CHICAGO (CBS) -- A Northwestern University study has found that the western edge of Chicago is a hot spot for pollution.
Using information from sensors, satellites, and a simulation, researchers found the westernmost part of the city — including the North and South Lawndale, East Garfield Park, Archer Heights and Brighton Park neighborhoods — had concentrations of nitrogen dioxide (NO2) that were up to 32% higher than in the rest of the city.
Nitrogen dioxide is in engine exhaust, and is very harmful to human health. According to the study, chronic exposure to nitrogen oxide fumes can lead to bronchitis, pneumonia, asthma, and premature death. When it interacts with sunlight, it also can produce ground-level ozone, which is linked to childhood asthma and other breathing problems.
"The three tools that we explored sometimes identified different areas of elevated pollution from one another," said Northwestern's Anastasia Montgomery, who led the study. "That doesn't necessarily mean the tools are not working. It could be that they are looking at different things. However, in areas where we found agreement between the datasets, we have greater confidence that NO2 pollution is significantly high. The three different tools we used all pointed to the West Side as an area where pollution is significantly elevated relative to the Chicago average."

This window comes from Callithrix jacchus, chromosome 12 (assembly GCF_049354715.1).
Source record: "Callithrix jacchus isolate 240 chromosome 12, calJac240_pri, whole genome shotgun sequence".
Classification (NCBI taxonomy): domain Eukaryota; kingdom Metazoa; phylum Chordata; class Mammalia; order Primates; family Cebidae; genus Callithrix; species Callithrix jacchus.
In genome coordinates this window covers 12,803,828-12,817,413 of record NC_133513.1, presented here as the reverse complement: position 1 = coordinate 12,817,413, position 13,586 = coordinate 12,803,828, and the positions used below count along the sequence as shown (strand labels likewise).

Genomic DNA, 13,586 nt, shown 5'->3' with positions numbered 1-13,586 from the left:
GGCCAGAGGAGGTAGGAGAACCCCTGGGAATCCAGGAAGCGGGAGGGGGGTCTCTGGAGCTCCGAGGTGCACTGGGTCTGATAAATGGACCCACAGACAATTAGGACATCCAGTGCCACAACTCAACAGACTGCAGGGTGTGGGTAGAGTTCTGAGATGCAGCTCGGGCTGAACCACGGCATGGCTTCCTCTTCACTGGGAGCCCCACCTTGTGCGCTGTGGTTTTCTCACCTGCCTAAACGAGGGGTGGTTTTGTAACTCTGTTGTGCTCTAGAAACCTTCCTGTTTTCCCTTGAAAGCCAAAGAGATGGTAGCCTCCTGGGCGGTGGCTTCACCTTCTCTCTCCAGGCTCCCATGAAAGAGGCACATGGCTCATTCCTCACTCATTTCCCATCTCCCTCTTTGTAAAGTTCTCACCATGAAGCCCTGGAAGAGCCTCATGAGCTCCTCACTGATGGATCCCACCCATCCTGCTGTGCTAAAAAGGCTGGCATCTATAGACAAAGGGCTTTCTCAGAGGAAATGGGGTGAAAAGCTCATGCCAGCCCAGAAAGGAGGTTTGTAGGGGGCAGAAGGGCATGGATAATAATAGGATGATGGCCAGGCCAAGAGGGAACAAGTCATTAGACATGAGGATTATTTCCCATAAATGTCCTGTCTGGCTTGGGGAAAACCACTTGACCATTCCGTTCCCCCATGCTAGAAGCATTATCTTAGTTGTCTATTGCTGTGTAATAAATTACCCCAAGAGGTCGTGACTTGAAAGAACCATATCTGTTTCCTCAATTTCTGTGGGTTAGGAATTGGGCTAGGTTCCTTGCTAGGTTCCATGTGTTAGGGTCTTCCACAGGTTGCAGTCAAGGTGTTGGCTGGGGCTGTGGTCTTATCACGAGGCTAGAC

The study noted that the West Side also has more Black and Latino residents compared to the rest of the city, highlighting disparities in pollution and health burdens for minority communities.
The study was published Thursday in the scientific journal Environmental Research Letters.
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